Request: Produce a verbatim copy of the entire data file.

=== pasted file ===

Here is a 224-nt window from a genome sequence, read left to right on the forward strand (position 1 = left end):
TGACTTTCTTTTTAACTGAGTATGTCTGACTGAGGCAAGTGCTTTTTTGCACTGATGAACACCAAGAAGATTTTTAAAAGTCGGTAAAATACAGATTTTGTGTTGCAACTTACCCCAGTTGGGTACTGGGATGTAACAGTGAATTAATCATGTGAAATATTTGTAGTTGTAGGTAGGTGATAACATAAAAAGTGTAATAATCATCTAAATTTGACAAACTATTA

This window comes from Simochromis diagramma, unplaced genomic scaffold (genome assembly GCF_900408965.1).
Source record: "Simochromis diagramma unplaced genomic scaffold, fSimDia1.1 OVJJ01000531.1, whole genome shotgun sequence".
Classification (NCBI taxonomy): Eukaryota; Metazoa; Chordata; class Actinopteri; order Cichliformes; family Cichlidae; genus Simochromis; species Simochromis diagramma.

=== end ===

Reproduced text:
Here is a 224-nt window from a genome sequence, read left to right on the forward strand (position 1 = left end):
TGACTTTCTTTTTAACTGAGTATGTCTGACTGAGGCAAGTGCTTTTTTGCACTGATGAACACCAAGAAGATTTTTAAAAGTCGGTAAAATACAGATTTTGTGTTGCAACTTACCCCAGTTGGGTACTGGGATGTAACAGTGAATTAATCATGTGAAATATTTGTAGTTGTAGGTAGGTGATAACATAAAAAGTGTAATAATCATCTAAATTTGACAAACTATTA

This window comes from Simochromis diagramma, unplaced genomic scaffold (genome assembly GCF_900408965.1).
Source record: "Simochromis diagramma unplaced genomic scaffold, fSimDia1.1 OVJJ01000531.1, whole genome shotgun sequence".
Classification (NCBI taxonomy): Eukaryota; Metazoa; Chordata; class Actinopteri; order Cichliformes; family Cichlidae; genus Simochromis; species Simochromis diagramma.